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‘Economics’ doesn’t have to be a code word for inequality

EDWARD L. GLAESER casually identifies the entire field of economics with the particular branch of “trickle down’’ theorizing associated with the University of Chicago, where Glaeser himself received his training (“In economists’ paradise, lessons for US,’’ Op-ed, Dec. 19).

The Chicago Boys were retained first by the murderous Pinochet regime and later by its successors, in order to implement fiscal prudence and growth. Glaeser approves of the success of “economics’’ in taming the “public leviathan,’’ but is disappointed by its “besetting weakness - tolerating massive inequality.’’

Economics is a field that by nature is divided along ideological lines; Milton Friedman’s followers at Chicago represent merely one viewpoint. The Chicago Boys believe not just in “toleration’’ of inequality, but that such inequality is central to maintain the “efficiency’’ of its own rather extreme version of the business-oriented society. Consequently, as Glaeser puts it, “policy ideas that would be hard to pursue in the United States have become a reality in Chile.’’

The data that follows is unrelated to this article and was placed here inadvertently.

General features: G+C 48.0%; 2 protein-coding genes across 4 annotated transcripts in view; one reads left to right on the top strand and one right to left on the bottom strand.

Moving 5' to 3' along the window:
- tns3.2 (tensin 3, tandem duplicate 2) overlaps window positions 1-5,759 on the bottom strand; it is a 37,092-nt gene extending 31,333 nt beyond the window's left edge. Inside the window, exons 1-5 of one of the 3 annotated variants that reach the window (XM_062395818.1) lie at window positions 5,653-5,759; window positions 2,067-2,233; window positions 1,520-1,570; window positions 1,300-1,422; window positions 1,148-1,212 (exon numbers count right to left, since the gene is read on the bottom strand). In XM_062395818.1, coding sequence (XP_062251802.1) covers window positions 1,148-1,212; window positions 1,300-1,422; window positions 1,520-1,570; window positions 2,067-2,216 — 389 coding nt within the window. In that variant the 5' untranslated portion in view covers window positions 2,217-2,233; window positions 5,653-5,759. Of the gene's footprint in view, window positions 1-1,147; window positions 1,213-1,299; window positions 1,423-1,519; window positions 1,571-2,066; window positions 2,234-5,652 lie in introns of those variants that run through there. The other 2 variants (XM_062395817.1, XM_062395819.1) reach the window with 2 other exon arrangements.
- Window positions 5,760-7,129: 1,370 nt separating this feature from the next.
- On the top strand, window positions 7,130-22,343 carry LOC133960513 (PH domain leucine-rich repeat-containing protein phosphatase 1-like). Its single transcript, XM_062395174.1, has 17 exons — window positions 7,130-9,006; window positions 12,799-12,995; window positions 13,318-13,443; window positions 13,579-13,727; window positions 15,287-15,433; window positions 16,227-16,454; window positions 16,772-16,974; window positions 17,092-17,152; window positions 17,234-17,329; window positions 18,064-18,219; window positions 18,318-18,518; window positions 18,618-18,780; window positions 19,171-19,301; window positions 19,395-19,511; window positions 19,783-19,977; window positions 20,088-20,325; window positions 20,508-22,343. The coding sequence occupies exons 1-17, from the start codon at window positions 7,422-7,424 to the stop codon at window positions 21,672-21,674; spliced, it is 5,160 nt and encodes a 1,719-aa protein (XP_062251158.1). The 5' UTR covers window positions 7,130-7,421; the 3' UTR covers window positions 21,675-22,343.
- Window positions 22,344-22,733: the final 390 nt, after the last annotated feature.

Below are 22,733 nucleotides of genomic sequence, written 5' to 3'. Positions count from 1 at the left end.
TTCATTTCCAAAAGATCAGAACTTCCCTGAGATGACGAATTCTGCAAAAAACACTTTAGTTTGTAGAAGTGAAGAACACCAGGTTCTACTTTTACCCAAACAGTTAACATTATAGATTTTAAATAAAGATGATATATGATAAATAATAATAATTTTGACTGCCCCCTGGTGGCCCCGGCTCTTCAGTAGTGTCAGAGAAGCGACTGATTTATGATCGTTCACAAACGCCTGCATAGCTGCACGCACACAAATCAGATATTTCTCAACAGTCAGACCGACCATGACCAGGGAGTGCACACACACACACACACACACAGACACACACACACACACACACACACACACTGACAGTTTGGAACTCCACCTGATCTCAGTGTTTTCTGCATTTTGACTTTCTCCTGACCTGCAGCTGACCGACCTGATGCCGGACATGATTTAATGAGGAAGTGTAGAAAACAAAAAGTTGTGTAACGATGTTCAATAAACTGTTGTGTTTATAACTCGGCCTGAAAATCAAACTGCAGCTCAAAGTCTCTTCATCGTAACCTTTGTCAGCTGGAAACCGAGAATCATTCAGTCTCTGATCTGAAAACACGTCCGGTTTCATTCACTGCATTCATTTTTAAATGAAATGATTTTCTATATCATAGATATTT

Unfortunately, the Chilean “reality’’ turned out to be a disaster for all but the very wealthy. We should be glad that these ideas would be hard to pursue here.

But economics can also prevent massive inequality. Keynesian, or “demand side’’ economics, has a long and relatively successful role in this respect. Had economists such as Joseph Stiglitz, Paul Krugman, or Robert Reich (to name just a few) been consulted, the Chileans might have had a fairer economic system along with fiscal prudence and growth.

Only with the official embrace of the Chicago School by Reagan and his successors has economic inequality become respectable - and inevitable - both in Chile and in the US.

Mark Bridger